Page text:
Here, as first appeared in Sunday Lifestyle, is my story on Frank Warren and PostSecret.
Some people write about issues as benign as the odd behavior of their pets. Others discuss more serious topics such as their failing marriage or a failing belief in God.
Still others use the forum as a last, desperate cry for help with some internal struggle.
When rummaging through the 1,000 postcards he gets every week, Frank Warren gains more insight into the lives of ordinary people than any doctor or preacher. The PostSecret online community project he started in 2004 quickly turned the Germantown, Md., resident into “The Most Trusted Stranger in America,” with the site receiving more than 183 million views during its existence.
“I have been asked many times why I started this. It still feels to me as though this project found me,” he said during a recent phone interview. “All I try to do is make the right decisions every day to protect the integrity of the project — and learn to trust the journey.”
The project involves people sending in postcards with anonymous secrets written on one side. The confessions range from cynical to shocking and seductive, which Warren considers part of the Web site’s appeal.
“That’s what people want to see. They want to see those embarrassing things up there,” he said. “One of the things that draws people is the authenticity of the secrets, the rawness of what’s on the postcards.”
Forbes magazine has placed Warren on its list of the 20 most influential people on the Internet. The site has won numerous awards, including a Webby Award for best Internet art and blog of the year from Weblog. The National Mental Health Association, meanwhile, recognized Warren and his site for the awareness raised about mental health issues.
One thing Warren hasn’t received, however, is much money. PostSecret has been noted as the largest site on the Internet not to feature any paid advertisements. He insists on running the site as a nonprofit project; many payments he receives, such as a fee to appear in the All American Rejects music video “Dirty Little Secret” in 2005, go to suicide prevention groups.
Having seen more than 250,000 secrets to date, Warren never fails to be amazed by some of the things he reads. One postcard he carries with him at all times arrived festooned with several “rush” stickers from an airport baggage handler.
“It said, ‘You called me an idiot, so I sent your bags to the wrong destination. Oops, I guess you were right,’ ” he said. “It reminds me to treat people with the respect they all deserve.”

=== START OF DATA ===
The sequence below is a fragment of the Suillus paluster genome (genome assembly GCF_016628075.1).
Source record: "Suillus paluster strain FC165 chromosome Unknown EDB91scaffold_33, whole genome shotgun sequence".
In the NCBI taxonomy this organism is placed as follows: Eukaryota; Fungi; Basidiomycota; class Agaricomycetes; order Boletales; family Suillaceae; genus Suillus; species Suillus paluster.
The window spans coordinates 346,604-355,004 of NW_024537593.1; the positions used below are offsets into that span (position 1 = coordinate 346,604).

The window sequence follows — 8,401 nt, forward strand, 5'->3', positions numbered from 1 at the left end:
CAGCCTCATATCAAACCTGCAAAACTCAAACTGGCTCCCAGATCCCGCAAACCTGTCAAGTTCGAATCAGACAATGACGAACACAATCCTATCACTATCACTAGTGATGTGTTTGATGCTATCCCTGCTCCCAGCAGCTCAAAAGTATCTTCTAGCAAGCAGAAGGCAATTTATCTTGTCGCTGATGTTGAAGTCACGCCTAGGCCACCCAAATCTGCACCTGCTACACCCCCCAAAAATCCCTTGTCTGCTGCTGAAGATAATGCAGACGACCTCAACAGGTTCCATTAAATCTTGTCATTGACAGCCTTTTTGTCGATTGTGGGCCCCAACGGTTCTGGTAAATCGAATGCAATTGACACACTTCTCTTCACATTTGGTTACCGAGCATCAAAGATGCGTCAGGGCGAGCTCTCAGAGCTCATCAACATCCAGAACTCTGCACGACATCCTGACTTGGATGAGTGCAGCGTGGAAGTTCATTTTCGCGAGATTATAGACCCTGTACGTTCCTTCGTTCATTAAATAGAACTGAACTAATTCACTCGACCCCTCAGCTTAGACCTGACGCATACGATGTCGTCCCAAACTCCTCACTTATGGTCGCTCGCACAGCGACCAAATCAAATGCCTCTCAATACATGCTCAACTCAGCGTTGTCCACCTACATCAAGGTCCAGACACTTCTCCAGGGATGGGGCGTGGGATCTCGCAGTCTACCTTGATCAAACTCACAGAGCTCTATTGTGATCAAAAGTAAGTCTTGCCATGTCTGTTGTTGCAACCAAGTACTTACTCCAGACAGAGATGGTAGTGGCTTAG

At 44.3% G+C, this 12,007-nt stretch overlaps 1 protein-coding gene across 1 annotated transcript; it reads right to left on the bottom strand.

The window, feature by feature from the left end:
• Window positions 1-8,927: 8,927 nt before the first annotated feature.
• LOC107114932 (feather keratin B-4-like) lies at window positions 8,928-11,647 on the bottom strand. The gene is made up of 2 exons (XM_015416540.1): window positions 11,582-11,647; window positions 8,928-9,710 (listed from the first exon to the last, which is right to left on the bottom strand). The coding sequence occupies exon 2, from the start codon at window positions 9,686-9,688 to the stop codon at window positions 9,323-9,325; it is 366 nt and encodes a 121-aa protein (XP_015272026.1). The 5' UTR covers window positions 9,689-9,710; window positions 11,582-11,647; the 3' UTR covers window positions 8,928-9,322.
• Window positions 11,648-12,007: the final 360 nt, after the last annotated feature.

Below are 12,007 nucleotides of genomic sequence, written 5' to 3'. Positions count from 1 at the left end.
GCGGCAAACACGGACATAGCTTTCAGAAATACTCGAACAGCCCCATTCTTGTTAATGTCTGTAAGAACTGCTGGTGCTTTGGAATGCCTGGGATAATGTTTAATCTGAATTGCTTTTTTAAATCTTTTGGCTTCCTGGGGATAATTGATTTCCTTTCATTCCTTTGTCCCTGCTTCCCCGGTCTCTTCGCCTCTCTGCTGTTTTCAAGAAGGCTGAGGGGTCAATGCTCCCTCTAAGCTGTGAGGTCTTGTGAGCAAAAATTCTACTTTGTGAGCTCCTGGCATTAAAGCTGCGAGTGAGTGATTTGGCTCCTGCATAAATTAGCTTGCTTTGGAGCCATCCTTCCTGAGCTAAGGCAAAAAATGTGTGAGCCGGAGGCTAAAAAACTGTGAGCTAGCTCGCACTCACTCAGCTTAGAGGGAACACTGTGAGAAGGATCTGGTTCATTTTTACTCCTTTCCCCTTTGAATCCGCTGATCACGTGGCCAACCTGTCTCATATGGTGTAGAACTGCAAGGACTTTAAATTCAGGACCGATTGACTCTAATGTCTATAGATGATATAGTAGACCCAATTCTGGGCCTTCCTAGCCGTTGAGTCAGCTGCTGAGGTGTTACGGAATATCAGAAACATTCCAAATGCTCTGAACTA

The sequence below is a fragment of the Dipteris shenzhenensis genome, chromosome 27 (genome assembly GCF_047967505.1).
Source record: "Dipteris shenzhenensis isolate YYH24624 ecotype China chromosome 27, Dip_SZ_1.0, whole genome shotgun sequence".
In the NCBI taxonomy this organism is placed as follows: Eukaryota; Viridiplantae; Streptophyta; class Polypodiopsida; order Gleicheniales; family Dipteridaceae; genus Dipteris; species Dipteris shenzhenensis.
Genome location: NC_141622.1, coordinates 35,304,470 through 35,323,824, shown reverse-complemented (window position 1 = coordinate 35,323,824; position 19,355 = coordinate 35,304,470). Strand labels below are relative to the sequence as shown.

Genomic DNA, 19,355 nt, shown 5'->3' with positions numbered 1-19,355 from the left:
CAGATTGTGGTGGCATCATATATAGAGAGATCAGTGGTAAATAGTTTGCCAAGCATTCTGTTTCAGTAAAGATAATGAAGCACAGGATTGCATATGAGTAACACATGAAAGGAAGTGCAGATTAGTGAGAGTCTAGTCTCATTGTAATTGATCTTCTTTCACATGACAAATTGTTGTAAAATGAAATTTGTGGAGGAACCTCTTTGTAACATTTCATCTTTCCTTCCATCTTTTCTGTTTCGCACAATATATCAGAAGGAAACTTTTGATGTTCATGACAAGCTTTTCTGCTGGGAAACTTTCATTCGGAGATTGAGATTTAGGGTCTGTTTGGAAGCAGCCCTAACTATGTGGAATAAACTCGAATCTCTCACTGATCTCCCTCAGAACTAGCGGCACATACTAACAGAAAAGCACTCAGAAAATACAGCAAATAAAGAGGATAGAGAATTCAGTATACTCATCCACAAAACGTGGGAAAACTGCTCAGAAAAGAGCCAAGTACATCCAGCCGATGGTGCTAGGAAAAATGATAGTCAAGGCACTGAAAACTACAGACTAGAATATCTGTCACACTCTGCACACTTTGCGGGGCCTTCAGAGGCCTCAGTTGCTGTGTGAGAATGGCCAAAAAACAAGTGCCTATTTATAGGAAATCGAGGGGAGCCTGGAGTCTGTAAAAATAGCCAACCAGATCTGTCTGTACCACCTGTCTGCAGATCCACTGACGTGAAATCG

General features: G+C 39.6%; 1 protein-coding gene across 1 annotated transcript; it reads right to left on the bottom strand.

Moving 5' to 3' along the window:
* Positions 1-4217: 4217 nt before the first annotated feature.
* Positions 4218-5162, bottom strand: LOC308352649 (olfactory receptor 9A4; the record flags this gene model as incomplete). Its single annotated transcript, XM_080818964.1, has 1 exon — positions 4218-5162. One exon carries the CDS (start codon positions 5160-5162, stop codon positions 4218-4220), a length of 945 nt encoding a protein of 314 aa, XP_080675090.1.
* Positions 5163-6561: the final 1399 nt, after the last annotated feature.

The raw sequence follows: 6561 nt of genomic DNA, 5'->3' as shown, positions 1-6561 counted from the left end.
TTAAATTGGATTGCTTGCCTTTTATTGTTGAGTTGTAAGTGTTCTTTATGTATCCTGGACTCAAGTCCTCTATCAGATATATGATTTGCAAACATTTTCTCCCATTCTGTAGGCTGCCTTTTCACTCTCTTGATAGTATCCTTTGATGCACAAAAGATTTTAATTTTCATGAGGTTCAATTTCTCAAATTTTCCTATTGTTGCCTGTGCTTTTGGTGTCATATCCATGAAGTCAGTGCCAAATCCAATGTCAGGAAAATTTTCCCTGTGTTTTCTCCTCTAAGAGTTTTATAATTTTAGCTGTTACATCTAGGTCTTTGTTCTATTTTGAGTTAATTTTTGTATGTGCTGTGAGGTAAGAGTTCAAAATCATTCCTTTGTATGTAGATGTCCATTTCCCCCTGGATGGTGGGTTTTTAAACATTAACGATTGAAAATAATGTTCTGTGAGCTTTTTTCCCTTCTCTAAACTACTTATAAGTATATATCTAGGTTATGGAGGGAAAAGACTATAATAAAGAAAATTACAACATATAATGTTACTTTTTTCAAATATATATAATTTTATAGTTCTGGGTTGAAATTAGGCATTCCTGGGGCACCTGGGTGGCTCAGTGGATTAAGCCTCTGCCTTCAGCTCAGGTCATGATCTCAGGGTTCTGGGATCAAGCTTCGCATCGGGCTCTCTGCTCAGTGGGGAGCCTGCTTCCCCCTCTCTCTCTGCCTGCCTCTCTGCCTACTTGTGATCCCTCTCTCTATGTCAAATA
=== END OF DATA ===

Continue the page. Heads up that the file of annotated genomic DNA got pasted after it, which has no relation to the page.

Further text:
Other postcards have left impressions for different reasons over the years. One Warren recalled had an image of the Twin Towers with “Everyone who knew me before 9-11 believes I am dead” written on it, while another had a picture of a female police officer wearing only her uniform hat with a nasty note inscribed on it from the wife of the man with whom she was cheating.
Warren puts a handful of postcards on his Web site every Sunday but receives far more than he can place on the Internet. He’s compiled four books of postcards over the past couple years using themes such as romance and confessionals; the books quickly became staples atop the New York Times best-seller list.
“Web site secrets are living secrets. The books are an archive or testament of the secrets,” said Warren, who said a lot of thought goes into the arrangement and selection of secrets for the books. “I think of myself more as a storyteller with the books, using literary techniques.”
The self-described “accidental artist” has had to divert more time to the project as the years have progressed. Also the founder of the small business Instant Information Systems several years ago, he said he’s become “an absentee owner” because he now spend 40 to 50 hours per week on PostSecret. In addition to the books, those commitments include a lecture tour of more than 20 colleges he’s conducting the rest of the year; that tour stops this week at the University at Buffalo.
“What I like to do is to share stories — the funny, the inspirational, the hopeful stories behind the secrets. I also like to project images of postcards that were kept out of the books for various reasons — the secrets’ secrets,” he said.
Time is always left at the end for audience members to speak, Warren said. During one recent stop at a small college in Manhattan, he said more than a dozen attendees shared their secrets before an audience of more than 500 people.
“For me, that’s the most interesting, rich part of the talk because you never know what’s going to be exposed,” he said. “Strangers will give each other a pat on the back or hug, some show of support … It’s wonderful when you see that take place. That’s the equivalent of what I’ve tried to do on the Web site every Sunday. It’s so exciting to see that reality from the Web make the jump.”
Warren also spends time after each lecture speaking with attendees and signing books; schools often try to cap his time doing so, but Warren said he makes sure every person who wants to talk to him does so. While perhaps unnecessary, he considers that to be the least he can do for the people who have made his project so successful.
“I feel very privileged that people trust me enough to share secrets with me that they wouldn’t tell their closest friends or family members. It feels now as though it has this higher purpose. It’s almost spiritual,” he said. “Each one of us has a secret that would break your heart if you knew what it was.”
Contact editor Paul Lane at 693-1000, ext. 116.
IF YOU GO
WHAT: Presentation by Frank Warren, founder of PostSecret
WHEN: 8 p.m. Thursday
WHERE: Mainstage Theatre at the Center for the Arts, North Campus of the University at Buffalo, Amherst
MORE INFORMATION: Call 645-2787 or visit postsecret.blogspot.com